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Costs have delayed Ebola vaccine for years

Promising treatments have never been tested on humans because of expense, not lack of potential

Since March, the Ebola virus has killed at least 932 people in West Africa, the deadliest ever outbreak of the disease, and as the lethal hemorrhagic fever continues its spread, governments are taking drastic measures — from quarantining villages to closing schools — to stem the epidemic. 

But perhaps there could have been another option to fight the virus. More than four years ago, a team of U.S. government scientists developed vaccine candidates that shielded monkeys from multiple strains of Ebola. Those vaccines, however, were never tested in human clinical trials — and not because the science wasn’t promising. One small trial on the monkeys, for example, had a 100 percent success rate of protecting the animals from the disease.

The factor preventing such trials in humans, though, has been cost, said Dr. Daniel Bausch, an associate professor of tropical medicine at the Tulane University School of Public Health who is currently stationed at the U.S. Naval Medical Research Unit 6 in Lima, Peru.

That’s because, while the National Institutes of Health and the U.S. government often fund the early animal safety and efficacy testing of a vaccine, pharmaceutical companies typically fund the human clinical trials to take a drug or vaccine to market.

“When you have a population or situation with Ebola where it only sporadically occurs, and it occurs really in the world’s poorest populations, it’s not exactly an attractive candidate for the pharmaceutical industry on the economic side,” Bausch said. “We have good vaccine candidates, and some good drug candidates that have gone through fairly extensive testing for Ebola, and at least reduce the mortality rate in monkeys.”

Click for the latest on the epidemic in West Africa.

With this latest outbreak, the development of one experimental Ebola vaccine is being fast-tracked, according to National Institute of Allergy and Infectious Diseases director Anthony Fauci, and human clinical trials are slated to kick off in September. Nonetheless, it could be years before its safety and effectiveness in humans is firmly established.

Another challenge of coming up with a vaccine to treat a deadly virus like Ebola is that researchers can’t easily — or ethically — test it on humans, according to Nancy Sullivan, chief of the Biodefense Research Section of NIAID’s Vaccine Research Center, and who in 2010 led the team that created an experimental vaccine that protected monkeys against two lethal strains of Ebola.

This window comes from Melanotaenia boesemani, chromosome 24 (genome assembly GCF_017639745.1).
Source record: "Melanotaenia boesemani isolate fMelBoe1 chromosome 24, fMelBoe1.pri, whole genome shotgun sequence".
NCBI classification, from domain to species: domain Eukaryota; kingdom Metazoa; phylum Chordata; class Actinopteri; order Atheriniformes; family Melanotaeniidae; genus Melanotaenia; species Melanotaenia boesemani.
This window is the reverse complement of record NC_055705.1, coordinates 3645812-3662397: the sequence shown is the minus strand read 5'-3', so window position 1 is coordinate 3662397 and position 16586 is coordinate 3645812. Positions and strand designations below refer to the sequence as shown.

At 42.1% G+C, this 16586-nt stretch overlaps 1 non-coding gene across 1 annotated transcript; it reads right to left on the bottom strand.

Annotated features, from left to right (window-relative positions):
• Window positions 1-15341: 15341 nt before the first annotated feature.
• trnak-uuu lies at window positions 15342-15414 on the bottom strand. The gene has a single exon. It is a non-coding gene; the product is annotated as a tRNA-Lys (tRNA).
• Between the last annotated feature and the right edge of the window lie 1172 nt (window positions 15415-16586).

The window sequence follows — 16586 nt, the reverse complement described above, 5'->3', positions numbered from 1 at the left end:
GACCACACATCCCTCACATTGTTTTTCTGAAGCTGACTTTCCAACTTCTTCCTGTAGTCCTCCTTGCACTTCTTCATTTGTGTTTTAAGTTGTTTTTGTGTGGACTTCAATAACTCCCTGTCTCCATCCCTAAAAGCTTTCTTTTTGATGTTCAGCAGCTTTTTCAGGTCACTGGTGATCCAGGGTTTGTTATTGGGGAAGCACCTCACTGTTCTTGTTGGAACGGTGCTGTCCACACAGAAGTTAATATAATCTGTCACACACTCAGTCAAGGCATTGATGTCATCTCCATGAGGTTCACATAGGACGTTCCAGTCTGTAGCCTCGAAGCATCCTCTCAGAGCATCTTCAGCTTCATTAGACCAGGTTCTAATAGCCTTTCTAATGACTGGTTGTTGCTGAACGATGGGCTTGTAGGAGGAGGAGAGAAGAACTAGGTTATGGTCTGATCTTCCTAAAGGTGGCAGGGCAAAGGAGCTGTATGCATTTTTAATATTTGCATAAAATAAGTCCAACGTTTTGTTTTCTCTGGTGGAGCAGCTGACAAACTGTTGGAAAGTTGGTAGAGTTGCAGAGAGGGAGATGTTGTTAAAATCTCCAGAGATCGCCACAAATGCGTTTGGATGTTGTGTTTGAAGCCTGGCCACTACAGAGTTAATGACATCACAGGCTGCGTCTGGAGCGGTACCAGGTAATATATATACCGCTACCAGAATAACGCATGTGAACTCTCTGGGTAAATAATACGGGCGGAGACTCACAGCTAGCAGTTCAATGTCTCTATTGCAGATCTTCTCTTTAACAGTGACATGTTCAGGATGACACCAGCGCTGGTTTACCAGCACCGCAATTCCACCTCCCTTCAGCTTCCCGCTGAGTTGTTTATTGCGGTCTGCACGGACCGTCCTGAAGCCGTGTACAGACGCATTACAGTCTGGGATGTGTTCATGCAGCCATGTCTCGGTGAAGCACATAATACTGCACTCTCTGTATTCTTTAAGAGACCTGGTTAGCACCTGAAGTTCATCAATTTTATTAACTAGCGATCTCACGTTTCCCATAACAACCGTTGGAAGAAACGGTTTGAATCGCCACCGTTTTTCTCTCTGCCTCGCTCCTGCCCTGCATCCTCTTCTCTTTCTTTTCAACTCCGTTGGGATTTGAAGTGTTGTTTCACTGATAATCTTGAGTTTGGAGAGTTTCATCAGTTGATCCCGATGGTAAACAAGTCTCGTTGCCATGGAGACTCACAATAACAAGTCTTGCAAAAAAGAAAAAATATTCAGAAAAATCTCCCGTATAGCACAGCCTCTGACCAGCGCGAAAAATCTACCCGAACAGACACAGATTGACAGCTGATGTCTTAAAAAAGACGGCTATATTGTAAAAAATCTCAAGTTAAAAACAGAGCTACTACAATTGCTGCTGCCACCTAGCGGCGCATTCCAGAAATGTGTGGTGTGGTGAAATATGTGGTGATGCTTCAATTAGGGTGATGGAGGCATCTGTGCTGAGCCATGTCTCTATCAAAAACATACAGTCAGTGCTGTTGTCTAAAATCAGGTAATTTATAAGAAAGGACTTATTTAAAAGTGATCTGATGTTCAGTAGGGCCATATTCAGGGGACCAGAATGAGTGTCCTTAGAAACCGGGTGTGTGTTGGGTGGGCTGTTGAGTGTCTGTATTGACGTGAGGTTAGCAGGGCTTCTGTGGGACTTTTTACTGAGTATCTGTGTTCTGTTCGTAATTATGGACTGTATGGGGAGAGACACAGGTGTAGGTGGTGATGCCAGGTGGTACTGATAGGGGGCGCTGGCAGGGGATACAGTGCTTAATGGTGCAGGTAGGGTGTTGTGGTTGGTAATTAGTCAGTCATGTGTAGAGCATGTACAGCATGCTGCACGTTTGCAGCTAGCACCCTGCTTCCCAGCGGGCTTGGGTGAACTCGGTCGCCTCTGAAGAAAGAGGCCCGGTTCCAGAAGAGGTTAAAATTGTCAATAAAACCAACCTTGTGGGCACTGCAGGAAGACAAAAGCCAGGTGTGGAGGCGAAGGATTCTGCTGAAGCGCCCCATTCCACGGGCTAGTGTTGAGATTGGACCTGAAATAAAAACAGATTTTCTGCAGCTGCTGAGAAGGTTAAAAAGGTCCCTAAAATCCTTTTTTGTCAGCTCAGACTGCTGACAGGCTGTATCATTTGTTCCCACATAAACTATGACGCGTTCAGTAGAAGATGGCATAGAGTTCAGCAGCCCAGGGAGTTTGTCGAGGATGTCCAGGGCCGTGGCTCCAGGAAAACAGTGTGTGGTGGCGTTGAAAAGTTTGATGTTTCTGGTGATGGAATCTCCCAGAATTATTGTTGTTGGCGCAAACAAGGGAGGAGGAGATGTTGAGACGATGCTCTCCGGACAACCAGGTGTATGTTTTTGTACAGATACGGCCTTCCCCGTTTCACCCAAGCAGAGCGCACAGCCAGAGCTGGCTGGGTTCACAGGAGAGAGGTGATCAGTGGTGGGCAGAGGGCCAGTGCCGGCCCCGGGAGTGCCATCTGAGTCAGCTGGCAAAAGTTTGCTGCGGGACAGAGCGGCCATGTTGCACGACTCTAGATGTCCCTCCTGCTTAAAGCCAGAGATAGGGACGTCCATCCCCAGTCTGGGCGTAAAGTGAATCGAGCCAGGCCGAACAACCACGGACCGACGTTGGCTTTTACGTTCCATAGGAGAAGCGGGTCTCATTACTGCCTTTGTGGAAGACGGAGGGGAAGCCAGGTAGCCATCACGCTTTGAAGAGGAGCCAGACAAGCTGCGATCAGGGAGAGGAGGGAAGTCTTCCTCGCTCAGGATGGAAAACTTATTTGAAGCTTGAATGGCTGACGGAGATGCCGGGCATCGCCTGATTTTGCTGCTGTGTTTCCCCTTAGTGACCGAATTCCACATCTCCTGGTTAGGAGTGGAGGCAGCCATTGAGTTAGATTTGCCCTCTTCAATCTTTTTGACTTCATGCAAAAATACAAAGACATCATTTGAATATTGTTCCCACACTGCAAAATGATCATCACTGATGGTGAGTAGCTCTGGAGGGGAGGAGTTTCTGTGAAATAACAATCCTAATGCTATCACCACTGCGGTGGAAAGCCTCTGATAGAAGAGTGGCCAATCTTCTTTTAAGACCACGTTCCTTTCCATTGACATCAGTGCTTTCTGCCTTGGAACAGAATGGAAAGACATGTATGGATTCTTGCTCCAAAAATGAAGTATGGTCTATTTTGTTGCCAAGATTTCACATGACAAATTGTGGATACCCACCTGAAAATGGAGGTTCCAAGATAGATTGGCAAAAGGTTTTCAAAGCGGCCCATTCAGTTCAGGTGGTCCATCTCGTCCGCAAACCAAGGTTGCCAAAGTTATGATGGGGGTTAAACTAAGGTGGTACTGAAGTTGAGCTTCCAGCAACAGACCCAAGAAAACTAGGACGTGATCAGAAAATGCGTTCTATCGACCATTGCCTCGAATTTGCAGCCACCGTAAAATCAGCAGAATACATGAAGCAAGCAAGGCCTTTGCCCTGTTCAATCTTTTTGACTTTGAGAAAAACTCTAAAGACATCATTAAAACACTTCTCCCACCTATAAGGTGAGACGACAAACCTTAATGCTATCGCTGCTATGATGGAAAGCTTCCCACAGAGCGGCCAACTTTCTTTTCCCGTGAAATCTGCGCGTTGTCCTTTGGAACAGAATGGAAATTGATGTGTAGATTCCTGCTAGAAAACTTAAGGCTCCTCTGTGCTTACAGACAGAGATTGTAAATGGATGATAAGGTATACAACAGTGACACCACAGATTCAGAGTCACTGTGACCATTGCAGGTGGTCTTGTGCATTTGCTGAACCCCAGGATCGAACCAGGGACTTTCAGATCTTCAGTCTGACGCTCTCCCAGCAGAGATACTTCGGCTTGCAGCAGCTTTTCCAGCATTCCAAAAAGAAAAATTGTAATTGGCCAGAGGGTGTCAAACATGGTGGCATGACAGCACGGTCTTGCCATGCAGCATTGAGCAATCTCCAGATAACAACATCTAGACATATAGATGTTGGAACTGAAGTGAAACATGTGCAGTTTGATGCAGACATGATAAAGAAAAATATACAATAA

“We obviously can’t expose people to the Ebola virus” in order to know whether a vaccine is effective, Sullivan said. The alternative is to vaccinate high-risk human populations as a means of testing such a drug. But that’s also problematic because Ebola outbreaks are so sporadic and hard to predict — “unless we vaccinate all of Africa, which isn’t feasible,” she said.

Instead, scientists use what's known as the FDA's "animal rule," in which the efficacy of a vaccine is tested on animals, and that data is used to prove it could be safely used in humans. So far, just a few treatments have been approved using that rule, such as treatments for botulism and anthrax exposure.

In terms of the experimental Ebola treatment taken by two U.S. aid workers who contracted the virus caring for Ebola patients in Liberia, normally the U.S. Food and Drug Administration (FDA) would have to sign off on administering a drug it hasn’t approved for human use.

But this treatment, which is called ZMapp — a cocktail of two drugs that showed promise treating monkeys infected with Ebola — was given to Dr. Kent Brantly and missionary aid worker Nancy Writebol while they were still in Liberia. Samaritan’s Purse, the international aid organization Brantly was working with, contacted the Centers for Disease Control and Prevention (CDC) seeking experimental drugs, after which an NIH scientist in Liberia directed the group to the biotechnology companies currently developing treatments, according to NIAID. Both Brantly and Writebol gave their informed consent that they understood the risks of taking a treatment that had never been used in humans, CNN reported Monday.